I have a really nice four post lift in my garage that has been one of the best thing I have ever bought to assist in building old cars. It will lift the wheels of a car 8 foot in the air. Problem is my roof in the shop is only about 12 foot and most cars are 4 to 6ft tall. To eliminate punching a hole in the roof of the shop or to prevent crushing the roof of the cars I spent a lot of trips up and down the ladder while raising my cars and then marking on the lift where each car needs to stop.
I also have a body rotisserie which might be the second best tool I have that allows me to remove a car body from the chassis, install on the rotisserie and spin it like a wind up toy. It sure made the welding in of the new floor boards, braces, rockers easier. It also made finishing the bottom of the car easier and best of all it made painting the roof of the car easier. If you have ever had to use a step stool to paint the roof and try and keep the spray pattern flat you know what I mean. I painted this one with the roof facing me, spin the body, spray some more and on and on. It was the best laid paint I have ever done on a roof. Then came the wet sanding and buffing of the clear, again so much easier with the rotisserie. When I was done I had one of the best paint jobs ever thanks to the roisserie.
Then I mounted the body back on the now finished frame and bolted everything down and started putting the car back together. Things were going great, I even got it to the point where I could drive it in and out of the shop, backing up to the end of the driveway and buring rubber all the way back in to the garage.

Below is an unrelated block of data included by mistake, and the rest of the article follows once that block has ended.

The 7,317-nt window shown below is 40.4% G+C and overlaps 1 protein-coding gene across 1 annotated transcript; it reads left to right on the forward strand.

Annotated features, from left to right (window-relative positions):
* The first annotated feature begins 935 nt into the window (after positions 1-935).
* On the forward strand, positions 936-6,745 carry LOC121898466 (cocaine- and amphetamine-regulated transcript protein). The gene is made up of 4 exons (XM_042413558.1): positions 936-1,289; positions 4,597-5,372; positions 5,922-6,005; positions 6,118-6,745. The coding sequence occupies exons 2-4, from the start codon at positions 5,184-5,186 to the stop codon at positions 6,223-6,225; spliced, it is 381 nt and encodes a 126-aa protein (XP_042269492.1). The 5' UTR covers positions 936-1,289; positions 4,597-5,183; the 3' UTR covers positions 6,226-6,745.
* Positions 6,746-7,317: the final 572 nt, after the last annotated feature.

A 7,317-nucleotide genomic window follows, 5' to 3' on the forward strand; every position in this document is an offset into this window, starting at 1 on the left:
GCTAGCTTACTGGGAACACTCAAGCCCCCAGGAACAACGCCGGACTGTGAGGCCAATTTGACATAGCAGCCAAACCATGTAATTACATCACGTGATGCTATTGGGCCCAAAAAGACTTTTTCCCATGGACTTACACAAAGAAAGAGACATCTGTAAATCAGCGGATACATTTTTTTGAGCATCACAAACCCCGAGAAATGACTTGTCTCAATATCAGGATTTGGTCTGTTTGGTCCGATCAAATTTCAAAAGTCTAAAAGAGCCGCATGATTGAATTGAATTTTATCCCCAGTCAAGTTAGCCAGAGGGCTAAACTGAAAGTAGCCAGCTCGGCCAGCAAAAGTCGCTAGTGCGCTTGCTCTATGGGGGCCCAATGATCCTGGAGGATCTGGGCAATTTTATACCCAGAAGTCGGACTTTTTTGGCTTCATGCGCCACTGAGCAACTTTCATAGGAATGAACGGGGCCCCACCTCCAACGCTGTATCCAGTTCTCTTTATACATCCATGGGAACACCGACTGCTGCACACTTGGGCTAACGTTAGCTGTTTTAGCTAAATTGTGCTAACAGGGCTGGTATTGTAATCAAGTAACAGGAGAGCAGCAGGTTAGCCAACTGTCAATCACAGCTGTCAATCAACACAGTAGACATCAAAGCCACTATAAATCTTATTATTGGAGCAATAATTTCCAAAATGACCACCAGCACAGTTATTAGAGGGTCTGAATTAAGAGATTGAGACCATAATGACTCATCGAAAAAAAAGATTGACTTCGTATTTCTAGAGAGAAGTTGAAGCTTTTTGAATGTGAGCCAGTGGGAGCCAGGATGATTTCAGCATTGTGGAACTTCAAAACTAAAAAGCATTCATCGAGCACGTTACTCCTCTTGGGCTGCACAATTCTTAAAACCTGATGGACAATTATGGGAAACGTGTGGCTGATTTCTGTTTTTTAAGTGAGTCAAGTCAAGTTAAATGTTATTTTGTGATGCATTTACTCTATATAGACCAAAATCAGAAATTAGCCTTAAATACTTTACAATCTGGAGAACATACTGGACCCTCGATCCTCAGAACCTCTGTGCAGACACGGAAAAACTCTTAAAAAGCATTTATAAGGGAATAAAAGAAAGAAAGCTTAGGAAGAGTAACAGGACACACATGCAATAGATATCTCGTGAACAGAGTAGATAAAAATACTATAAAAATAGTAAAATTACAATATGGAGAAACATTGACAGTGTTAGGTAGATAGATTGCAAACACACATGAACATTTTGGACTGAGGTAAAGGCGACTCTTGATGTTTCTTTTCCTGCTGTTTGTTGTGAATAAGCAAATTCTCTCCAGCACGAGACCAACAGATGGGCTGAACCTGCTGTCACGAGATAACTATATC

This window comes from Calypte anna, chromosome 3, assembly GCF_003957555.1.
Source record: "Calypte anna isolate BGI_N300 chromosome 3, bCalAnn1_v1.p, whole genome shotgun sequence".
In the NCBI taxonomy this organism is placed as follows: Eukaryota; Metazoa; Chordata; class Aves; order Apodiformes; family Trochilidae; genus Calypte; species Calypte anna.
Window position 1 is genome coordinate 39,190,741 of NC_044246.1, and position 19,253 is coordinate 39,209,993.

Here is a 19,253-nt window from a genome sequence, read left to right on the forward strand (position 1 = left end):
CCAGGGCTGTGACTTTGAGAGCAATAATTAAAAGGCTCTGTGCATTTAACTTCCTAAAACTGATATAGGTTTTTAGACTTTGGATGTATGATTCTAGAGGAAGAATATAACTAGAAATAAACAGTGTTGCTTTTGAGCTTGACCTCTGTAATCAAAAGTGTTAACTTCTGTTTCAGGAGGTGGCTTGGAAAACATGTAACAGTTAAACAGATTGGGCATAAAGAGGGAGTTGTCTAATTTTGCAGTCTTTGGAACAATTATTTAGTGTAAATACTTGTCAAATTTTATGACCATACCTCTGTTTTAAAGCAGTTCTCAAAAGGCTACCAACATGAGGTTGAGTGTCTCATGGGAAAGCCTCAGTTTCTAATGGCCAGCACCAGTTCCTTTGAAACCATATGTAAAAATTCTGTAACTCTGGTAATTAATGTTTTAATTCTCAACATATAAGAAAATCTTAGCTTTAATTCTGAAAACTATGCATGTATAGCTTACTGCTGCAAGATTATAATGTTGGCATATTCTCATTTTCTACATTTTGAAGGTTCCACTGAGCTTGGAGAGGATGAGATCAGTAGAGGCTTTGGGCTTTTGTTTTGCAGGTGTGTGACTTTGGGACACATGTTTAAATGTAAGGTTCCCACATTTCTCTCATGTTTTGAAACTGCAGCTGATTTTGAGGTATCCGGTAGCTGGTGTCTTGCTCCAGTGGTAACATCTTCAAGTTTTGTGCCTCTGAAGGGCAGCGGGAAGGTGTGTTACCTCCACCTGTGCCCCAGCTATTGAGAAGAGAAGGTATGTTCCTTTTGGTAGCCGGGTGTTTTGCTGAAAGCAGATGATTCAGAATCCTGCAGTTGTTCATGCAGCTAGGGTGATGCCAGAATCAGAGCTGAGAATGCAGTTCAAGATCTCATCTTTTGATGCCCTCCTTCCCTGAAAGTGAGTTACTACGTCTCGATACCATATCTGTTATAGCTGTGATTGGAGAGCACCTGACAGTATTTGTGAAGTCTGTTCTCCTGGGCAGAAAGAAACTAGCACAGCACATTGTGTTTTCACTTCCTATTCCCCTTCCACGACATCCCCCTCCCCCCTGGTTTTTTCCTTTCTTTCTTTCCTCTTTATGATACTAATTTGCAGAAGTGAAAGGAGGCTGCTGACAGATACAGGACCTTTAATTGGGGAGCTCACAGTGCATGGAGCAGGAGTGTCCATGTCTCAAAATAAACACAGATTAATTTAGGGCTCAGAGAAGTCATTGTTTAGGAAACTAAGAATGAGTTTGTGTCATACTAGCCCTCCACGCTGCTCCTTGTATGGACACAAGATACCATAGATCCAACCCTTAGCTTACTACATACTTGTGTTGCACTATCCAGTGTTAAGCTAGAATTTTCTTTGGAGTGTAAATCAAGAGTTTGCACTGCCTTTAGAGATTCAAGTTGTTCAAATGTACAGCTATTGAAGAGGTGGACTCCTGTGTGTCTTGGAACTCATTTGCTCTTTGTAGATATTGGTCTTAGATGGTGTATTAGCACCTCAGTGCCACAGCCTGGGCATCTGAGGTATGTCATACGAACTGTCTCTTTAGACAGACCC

Things were going great only the brakes weren’t working very well. I finally decided that with rear disc brakes you need to have the emergency brake hooked up and working for the rear discs to work correctly. No problem, it is on the list anyway so pull it in, put it on the lift, raise up the rear while on the lift, remove the rear tires, raise the lift and install the emergency brake cables, adjust, bleed and wah la good brakes. So I raise the lift about chest high put the jack plate on the lift, raise the car until the rear tires ar off the lift and remove them. Going good, now it is time to raise higher and install the cables. Crunch!!!! What the hell? While I was watching the marks on the lift that said 57 and raising the lift to that point all of a sudden I hear this heart breaking sound of metal crunching, I knew immediately what happened but too late. Since I had the rear of the car rasied bout a foot to remove the wheels, I raise the lift not thinking about that and only thinking about the marks on the lift. I didn’t even lower the car, I couldn’t stand the thought of seeing the damage so i went for a motorcycle ride to cool off.
I eventually came back, lowered the lift to see the damage. Oh shit, it hit a main beam in the ceiling and didn’t even damage the sheet rock bu it did put a nice crease about 10 ” deep in the roof of the car. I was sick, but maybe with a little luck I can pop it back out. I removed the rear half of the freshly installed leather headliner and lightly pushed under the roof. Nope, wouldn’t budge so I kind of hit it with my fist. I could tell it wanted to move but not quite hitting hard enough. I kept hitting with my fist a little harder, harder, harder…..KAPOW! It went all at once! I got out of the car to take a look at what use to be my perfectly smooth painted masterpiece of a roof which was now still perfectly painted and buffed but no longer smooth. There was still a crease about 1/2 ” deep and about 3 foot long.
Can’t see it can you. I tried to convince myself of same but it was there and in the right light it looked like the grand canyon to me. I had a friend once who told my other friend right after I ran a 67 nova through the workbench while doing burnouts in the garage while partaking in firewater ritual, “Shut the fuck up! Cole fucked it up, Cole will fix it!”
So guess what? Cole will fix it!
Trackback from your site.